When you are the former first-place St. Louis Cardinals and you've just dropped four games in a row for the first time all summer, few things are less welcome than the earliest possible indications that you are about to lose a fifth.
Except perhaps those ominously similar signals that you are about to lose a sixth.
But before the very first of 20-or-so innings were complete Tuesday night, the dazzling opening scene of a pivotal doubleheader left no doubt the Pirates had every intention of raising the colors.
First, A.J. Burnett, he of the permanent Jolly Roger sneer and the impeccable PNC Park record, had the old double-play ball working.
Not the conventional kind where some hapless, would-be run-producer pounds Burnett's knuckle curve or his four-seamer toward the center of the Pirates' reliable infield.
No, I mean the kind where the estimable Carlos Beltran lines a 1-1 pitch that has begun to tail away from Andrew McCutchen in right-center field, the one it looks like McCutchen will gamble on, the one that, if McCutchen loses that gamble, might track through the alley, send Jon Jay and Matt Holliday flying home and perch Beltran at third with one out, the kind that could easily lead to a 3-0 St. Louis lead on a day the Pirates would spend some four hours of Game 1 averaging a run every other hour.
Yeah, that kind of double-play ball.
McCutchen, who was brilliant from one end of this sweeping epic to the other, screeched toward Beltran's rope, sprawled to his left and snow-coned the thing on the grass. He then hopped to his feet and doubled Holliday off first with a 150-foot throw to Garrett Jones to end the inning.
The old 8-3 DP.
Next, McCutchen doubled with two outs in the bottom of the inning and fled home when Pedro Alvarez doubled two pitches later. Did anyone phone the Cardinals dugout and mention the Pirates were 26-3 when McCutchen scores?
Good, because they're 27-3.
Alex Presley's single off reliever Kevin Siegrist's glove in the bottom of the 11th put the Pirates back in first place for the first time since they spent 12 days there on the bridge from June to July. With the calendar ready to flip again, a first-place address is incrementally more meaningful, but the PNC Park sellout didn't skimp on the delirium.
It was no accident Clint Hurdle and his staff came out of the All-Star break with Francisco Liriano and A.J. Burnett fronting their rotation. It was a good idea to start that way in Cincinnati July 19 and 20 (though neither won); it was a better idea to start this critical five-game series against the best team in baseball the same way. This time, both pitched dominantly, with Burnett working seven gutsy innings that had him overcoming umpires and sculpting another superb pitching line that did not get him a win. Burnett has allowed three runs or fewer in all 10 of his PNC Park starts this year.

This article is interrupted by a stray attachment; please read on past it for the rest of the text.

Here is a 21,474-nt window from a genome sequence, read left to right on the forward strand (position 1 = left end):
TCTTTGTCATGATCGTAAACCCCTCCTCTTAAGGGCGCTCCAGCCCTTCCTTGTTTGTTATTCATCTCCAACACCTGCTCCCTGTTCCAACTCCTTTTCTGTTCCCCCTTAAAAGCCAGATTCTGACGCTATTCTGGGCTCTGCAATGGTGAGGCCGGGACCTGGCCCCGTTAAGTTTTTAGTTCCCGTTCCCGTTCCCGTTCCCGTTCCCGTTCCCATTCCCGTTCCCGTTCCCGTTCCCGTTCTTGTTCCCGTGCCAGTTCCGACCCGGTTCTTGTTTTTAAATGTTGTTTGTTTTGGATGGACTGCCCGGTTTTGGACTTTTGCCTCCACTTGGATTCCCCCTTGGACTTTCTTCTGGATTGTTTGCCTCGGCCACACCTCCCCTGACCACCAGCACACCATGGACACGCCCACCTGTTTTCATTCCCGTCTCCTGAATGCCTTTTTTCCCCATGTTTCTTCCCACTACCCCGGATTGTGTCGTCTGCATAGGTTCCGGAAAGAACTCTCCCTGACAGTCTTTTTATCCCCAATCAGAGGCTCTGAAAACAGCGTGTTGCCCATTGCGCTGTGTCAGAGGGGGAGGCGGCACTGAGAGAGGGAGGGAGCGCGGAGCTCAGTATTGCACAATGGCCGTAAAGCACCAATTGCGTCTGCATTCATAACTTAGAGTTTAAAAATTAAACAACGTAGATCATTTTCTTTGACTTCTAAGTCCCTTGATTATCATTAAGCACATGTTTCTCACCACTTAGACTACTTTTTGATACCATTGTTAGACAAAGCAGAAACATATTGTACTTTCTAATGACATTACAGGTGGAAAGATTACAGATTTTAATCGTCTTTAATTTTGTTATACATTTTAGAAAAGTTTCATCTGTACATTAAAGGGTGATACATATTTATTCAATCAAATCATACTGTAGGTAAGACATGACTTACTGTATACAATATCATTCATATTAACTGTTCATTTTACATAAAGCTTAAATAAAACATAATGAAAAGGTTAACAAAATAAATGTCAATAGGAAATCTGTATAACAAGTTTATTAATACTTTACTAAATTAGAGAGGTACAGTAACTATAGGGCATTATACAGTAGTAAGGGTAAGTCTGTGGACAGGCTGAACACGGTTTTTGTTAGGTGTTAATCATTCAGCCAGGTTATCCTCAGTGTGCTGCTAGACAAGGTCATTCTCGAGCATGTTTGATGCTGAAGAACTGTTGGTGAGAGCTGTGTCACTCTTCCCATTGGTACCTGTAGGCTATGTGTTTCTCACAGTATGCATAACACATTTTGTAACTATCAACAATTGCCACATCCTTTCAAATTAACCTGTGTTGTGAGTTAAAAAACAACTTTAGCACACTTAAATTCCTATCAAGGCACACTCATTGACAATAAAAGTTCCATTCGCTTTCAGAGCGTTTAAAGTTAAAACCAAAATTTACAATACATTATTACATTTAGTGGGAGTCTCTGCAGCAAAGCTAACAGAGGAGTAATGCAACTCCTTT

If the Cardinals were looking for any further evidence that this doubleheader might have been pre-ordained, maybe it smacked them in the gob when last-minute call-up Brandon Cumpton went out to work the nightcap for the Pirates and wound up pitching suspiciously like A.J. Burnett.
By the time Cumpton worked into the seventh, the Pirates had a 4-0 lead capped by McCutchen's two-run homer that flapped off Matt Holliday's glove at the left-field wall and into the seats.
So a team that won the first game with a single off the pitchers' glove broke the second game open with a homer off the left fielder's glove.
If this doubleheader were a Doors song, it would have been Glove Me Two Times.
In the absence of consistent offense, a chronic condition in these parts, the Pirates again relied on their defense to maintain their focus. When the Cardinals put two runners on in the top of the 10th of the first game, Clint Barmes darted to his right to backhand Holliday's rifle shot and turn it into another inning-ending double play.
"Outstanding defense," Hurdle gushed between games. "We've tried to script that throughout the season. That's as good an infield double play as you can see in a tight situation; that ball is hot off the bat. That's one of those things that Clint Barmes can do with anybody in the game, stay with that ball."
Maybe the Pirates have played better at some point in this promising season, better than they have in winning eight of their past 11. They won nine in a row, but were they better than this?
Gene Collier: firstname.lastname@example.org. First Published July 31, 2013 4:00 AM